In recent decisions, two different single judges of the Delhi High Court, while adjudicating trade mark infringement and/or passing off cases involving online transactions, interpreted Section 20(c) of the Code of Civil Procedure 1908. The judges asserted that every suit should be brought in a court in whose jurisdiction the cause of action, wholly or in part, arises. They also reiterated that the court will have territorial jurisdiction to decide on such cases only where the plaintiff is able to establish that the defendant has entered into a commercial transaction using a website with a user within the forum state. This must have resulted in injury or harm to the plaintiff within the forum state.
The single judges in both cases relied upon the earlier decision of the division bench of the Delhi High Court in Banyan Tree Holding (P) vs. A Murali Krishna Reddy and Anr. (2010 (42) PTC 361 (Del)). In this case, the division bench held that it was not enough merely to show that the website hosted by the defendant was an interactive one. It asserted that the plaintiff would have to show that the defendant's activity was done with the intention to conclude a commercial transaction with the website user within the specific court's territorial jurisdiction.
Accordingly, in the case of Impresario Entertainment & Hospitality Pvt vs. S&D Hospitality, the single judge held that the plaintiff was unable to establish a commercial transaction within the jurisdiction of the Delhi High Court. The single judge stated that merely because the defendant's restaurant in Hyderabad bearing the allegedly infringing trade mark could attract customers from other jurisdictions, such as Delhi, by way of software applications like Zomato and Dine-Out, jurisdiction was not established because the services of the defendant could not be availed unless the customers actually went to Hyderabad and dined at the restaurant. The single judge held that at best only reservation for dining at the defendant's restaurant at Hyderabad could be made in Delhi and merely by reserving a table in the defendant's restaurant in Hyderabad, a contract did not come into existence. The single judge also rejected the plaintiff's claim that the jurisdiction of the Delhi High Court was invoked because at least one customer booked the table at the defendant's restaurant from Delhi through a website believing that it was a restaurant of the plaintiff. The single judge held that on the basis of a solitary transaction through the internet, the plaintiff could not claim that the cause of action arose in Delhi so as to establish jurisdiction.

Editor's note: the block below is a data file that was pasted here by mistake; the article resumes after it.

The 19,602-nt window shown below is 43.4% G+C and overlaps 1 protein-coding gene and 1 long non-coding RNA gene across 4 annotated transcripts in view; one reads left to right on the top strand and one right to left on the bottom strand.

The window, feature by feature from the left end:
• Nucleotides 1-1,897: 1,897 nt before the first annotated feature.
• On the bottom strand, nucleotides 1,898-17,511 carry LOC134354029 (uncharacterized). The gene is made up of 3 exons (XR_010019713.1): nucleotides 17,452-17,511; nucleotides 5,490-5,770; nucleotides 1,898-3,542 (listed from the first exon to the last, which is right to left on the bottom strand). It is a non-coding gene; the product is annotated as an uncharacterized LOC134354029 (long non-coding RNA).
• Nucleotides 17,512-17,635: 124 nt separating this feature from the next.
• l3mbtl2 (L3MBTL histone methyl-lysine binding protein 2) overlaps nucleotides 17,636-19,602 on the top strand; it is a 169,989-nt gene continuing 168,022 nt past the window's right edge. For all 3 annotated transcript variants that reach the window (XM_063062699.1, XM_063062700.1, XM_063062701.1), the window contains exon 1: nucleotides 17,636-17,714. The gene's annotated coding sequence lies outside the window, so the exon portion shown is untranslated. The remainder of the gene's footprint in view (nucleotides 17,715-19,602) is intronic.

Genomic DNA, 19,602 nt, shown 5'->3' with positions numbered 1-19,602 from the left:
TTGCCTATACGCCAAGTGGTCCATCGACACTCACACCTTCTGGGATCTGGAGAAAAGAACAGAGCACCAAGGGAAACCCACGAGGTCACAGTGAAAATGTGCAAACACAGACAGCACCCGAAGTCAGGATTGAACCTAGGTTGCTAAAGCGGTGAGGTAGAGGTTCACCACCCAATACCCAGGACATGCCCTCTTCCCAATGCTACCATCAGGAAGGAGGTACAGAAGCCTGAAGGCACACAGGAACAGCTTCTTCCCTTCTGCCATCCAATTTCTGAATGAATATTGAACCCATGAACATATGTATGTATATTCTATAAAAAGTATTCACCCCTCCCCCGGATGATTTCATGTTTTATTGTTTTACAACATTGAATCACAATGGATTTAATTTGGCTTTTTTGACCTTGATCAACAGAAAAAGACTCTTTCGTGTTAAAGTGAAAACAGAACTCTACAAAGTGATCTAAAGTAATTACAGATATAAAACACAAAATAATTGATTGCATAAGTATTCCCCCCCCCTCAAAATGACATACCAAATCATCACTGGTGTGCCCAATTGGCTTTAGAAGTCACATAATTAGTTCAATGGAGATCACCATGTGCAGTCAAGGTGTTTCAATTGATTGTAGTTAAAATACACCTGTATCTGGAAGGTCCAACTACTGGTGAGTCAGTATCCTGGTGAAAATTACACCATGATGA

Further, in the case of News Nation Networks Private v News Nation Gujarat and Ors, the single judge rejected the plaintiff's request for the jurisdiction of the Delhi High Court. The plaintiff alleged that although the defendant's newspaper was sold under an identical trade mark to that of the plaintiff in the state of Gujarat alone, it was published on a page on Facebook, which is an interactive site accessible in Delhi. According to the plaintiff, users could therefore place their comments on the Facebook page. The plaintiff also asserted that they had received queries from one M/s Prime Time Communications expressing its intention to advertise in the newspaper published by the defendants and thus the cause of action arose in Delhi. The single judge rejected both grounds and held that merely because Facebook is an interactive site and permits users to offer comments or indicate whether they like what they see on the site, this was not sufficient to provide a cause of action for passing off in a jurisdiction where the defendant did not enter into any commercial transactions. The single judge also held that the mere fact that the plaintiff had received queries for advertisement was not enough for the matter to fall under the jurisdiction of the Delhi High Court.
Lakshmi Kumaran & Sridharan
B6/10 Safdarjung Enclave
New Delhi 110029, India
Tel: +91 11 41299800
Fax: +91 11 41299899